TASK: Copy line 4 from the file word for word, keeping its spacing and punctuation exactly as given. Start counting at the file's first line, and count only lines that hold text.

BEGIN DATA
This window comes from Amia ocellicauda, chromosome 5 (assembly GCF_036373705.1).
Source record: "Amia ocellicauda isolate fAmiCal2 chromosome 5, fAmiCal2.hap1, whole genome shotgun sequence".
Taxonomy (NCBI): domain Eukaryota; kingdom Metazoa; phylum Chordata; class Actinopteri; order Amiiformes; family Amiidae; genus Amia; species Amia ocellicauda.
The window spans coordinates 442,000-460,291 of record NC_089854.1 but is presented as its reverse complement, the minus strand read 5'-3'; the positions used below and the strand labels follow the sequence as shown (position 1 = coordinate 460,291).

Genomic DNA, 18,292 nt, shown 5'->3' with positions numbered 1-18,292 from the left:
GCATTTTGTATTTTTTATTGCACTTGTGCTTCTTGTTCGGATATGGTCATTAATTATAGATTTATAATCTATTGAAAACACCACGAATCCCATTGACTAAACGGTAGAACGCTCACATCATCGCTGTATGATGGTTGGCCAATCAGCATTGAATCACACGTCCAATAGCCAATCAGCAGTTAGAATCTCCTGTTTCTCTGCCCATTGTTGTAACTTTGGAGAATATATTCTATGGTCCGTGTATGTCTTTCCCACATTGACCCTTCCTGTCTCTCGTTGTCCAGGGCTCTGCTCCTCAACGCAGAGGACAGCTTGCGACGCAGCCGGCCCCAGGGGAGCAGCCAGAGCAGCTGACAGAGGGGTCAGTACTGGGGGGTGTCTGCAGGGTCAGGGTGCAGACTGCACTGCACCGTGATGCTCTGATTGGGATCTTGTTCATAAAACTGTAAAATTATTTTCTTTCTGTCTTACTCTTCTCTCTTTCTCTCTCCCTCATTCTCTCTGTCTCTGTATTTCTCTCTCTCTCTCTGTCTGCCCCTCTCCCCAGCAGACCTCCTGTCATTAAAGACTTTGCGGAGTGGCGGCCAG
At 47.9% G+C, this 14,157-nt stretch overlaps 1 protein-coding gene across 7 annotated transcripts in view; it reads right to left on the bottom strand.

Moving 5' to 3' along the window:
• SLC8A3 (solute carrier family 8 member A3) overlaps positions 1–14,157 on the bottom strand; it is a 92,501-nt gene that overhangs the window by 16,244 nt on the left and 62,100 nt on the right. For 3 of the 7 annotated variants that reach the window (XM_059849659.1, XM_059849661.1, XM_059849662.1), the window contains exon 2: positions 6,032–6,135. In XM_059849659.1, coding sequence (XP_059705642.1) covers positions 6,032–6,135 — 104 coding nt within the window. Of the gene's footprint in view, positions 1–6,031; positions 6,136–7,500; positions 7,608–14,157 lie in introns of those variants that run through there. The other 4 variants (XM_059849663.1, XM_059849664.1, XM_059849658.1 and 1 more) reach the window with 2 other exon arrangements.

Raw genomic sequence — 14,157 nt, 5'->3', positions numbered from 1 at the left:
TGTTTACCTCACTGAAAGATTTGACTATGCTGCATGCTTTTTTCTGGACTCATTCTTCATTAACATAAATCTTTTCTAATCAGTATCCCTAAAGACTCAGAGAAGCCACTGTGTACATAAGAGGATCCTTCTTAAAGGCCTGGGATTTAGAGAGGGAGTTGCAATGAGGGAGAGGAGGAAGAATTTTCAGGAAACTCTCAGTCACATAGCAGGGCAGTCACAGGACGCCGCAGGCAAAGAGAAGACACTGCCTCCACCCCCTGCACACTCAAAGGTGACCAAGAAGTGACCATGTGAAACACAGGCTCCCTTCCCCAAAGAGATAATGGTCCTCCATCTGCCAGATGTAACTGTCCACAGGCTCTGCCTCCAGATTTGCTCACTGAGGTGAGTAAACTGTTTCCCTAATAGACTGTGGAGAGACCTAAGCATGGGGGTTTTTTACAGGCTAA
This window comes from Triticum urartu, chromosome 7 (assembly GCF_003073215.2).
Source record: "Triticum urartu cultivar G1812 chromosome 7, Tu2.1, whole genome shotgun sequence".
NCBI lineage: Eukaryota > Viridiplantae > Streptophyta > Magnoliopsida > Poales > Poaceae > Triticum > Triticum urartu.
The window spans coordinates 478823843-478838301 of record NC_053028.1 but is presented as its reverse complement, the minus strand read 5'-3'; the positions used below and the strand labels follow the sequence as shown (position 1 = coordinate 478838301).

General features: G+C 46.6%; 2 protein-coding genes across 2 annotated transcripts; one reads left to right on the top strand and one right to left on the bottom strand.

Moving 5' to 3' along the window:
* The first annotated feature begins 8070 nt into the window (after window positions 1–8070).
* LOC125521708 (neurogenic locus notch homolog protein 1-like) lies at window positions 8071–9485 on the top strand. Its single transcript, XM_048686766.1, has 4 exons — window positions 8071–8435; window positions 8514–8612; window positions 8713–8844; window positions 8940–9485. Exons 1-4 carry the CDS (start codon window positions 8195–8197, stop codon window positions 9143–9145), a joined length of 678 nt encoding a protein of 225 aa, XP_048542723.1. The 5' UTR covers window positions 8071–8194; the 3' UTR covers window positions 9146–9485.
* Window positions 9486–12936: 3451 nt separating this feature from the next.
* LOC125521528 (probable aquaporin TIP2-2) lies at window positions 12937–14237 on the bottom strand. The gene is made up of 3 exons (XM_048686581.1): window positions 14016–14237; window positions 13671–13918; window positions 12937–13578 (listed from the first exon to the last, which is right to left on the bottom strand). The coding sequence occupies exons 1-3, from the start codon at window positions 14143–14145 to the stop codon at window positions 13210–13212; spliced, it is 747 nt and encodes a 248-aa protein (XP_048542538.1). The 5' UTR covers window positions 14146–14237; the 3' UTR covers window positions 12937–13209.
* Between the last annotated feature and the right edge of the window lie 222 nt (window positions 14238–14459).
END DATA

The window spans coordinates 442,000-460,291 of record NC_089854.1 but is presented as its reverse complement, the minus strand read 5'-3'; the positions used below and the strand labels follow the sequence as shown (position 1 = coordinate 460,291).